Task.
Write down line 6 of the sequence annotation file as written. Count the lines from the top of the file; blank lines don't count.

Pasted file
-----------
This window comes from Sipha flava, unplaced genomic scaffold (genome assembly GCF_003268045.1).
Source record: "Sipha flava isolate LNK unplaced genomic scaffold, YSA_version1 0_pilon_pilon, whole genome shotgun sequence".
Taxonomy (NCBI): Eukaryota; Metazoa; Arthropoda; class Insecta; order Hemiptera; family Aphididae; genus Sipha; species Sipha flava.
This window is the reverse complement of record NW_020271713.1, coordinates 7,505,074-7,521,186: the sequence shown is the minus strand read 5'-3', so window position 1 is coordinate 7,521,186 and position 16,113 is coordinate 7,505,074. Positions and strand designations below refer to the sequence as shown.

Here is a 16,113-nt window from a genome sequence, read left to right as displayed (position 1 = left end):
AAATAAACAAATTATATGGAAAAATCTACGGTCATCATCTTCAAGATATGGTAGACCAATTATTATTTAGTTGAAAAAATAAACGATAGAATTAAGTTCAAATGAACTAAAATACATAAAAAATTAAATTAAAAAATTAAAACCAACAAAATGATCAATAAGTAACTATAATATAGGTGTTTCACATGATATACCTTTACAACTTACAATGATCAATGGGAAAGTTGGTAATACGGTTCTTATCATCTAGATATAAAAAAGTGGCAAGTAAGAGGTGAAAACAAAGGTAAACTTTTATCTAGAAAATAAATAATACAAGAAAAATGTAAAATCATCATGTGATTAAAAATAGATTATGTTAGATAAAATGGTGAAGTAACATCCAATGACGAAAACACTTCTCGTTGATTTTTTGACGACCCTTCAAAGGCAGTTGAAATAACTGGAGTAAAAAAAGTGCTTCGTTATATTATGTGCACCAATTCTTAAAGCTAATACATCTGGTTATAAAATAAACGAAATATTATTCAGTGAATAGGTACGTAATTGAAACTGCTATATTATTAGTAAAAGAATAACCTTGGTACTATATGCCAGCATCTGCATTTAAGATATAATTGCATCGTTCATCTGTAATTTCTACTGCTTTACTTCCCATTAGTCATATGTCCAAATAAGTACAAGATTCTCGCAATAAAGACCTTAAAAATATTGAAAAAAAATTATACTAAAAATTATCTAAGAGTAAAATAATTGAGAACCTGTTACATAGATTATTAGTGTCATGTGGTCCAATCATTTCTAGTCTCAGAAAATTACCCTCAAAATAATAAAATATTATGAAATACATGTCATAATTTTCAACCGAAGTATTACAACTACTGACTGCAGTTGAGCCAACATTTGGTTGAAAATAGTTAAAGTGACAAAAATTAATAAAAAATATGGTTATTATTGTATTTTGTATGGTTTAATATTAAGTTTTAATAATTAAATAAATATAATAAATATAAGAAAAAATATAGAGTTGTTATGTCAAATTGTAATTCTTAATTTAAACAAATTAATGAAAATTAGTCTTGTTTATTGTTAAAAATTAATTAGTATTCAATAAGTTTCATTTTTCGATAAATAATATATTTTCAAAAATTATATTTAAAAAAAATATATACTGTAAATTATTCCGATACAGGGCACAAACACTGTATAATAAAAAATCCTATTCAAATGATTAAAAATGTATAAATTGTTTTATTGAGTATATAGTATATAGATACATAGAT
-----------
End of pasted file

AAATAAACAAATTATATGGAAAAATCTACGGTCATCATCTTCAAGATATGGTAGACCAATTATTATTTAGTTGAAAAAATAAACGATAGAATTAAGTTCAAATGAACTAAAATACATAAAAAATTAAATTAAAAAATTAAAACCAACAAAATGATCAATAAGTAACTATAATATAGGTGTTTCACATGATATACCTTTACAACTTACAATGATCAATGGGAAAGTTGGTAATACGGTTCTTATCATCTAGATATAAAAAAGTGGCAAGTAAGAGGTGAAAACAAAGGTAAACTTTTATCTAGAAAATAAATAATACAAGAAAAATGTAAAATCATCATGTGATTAAAAATAGATTATGTTAGATAAAATGGTGAAGTAACATCCAATGACGAAAACACTTCTCGTTGATTTTTTGACGACCCTTCAAAGGCAGTTGAAATAACTGGAGTAAAAAAAGTGCTTCGTTATATTATGTGCACCAATTCTTAAAGCTAATACATCTGGTTATAAAATAAACGAAATATTATTCAGTGAATAGGTACGTAATTGAAACTGCTATATTATTAGTAAAAGAATAACCTTGGTACTATATGCCAGCATCTGCATTTAAGATATAATTGCATCGTTCATCTGTAATTTCTACTGCTTTACTTCCCATTAGTCATATGTCCAAATAAGTACAAGATTCTCGCAATAAAGACCTTAAAAATATTGAAAAAAAATTATACTAAAAATTATCTAAGAGTAAAATAATTGAGAACCTGTTACATAGATTATTAGTGTCATGTGGTCCAATCATTTCTAGTCTCAGAAAATTACCCTCAAAATAATAAAATATTATGAAATACATGTCATAATTTTCAACCGAAGTATTACAACTACTGACTGCAGTTGAGCCAACATTTGGTTGAAAATAGTTAAAGTGACAAAAATTAATAAAAAATATGGTTATTATTGTATTTTGTATGGTTTAATATTAAGTTTTAATAATTAAATAAATATAATAAATATAAGAAAAAATATAGAGTTGTTATGTCAAATTGTAATTCTTAATTTAAACAAATTAATGAAAATTAGTCTTGTTTATTGTTAAAAATTAATTAGTATTCAATAAGTTTCATTTTTCGATAAATAATATATTTTCAAAAATTATATTTAAAAAAAATATATACTGTAAATTATTCCGATACAGGGCACAAACACTGTATAATAAAAAATCCTATTCAAATGATTAAAAATGTATAAATTGTTTTATTGAGTATATAGTATATAGATACATAGAT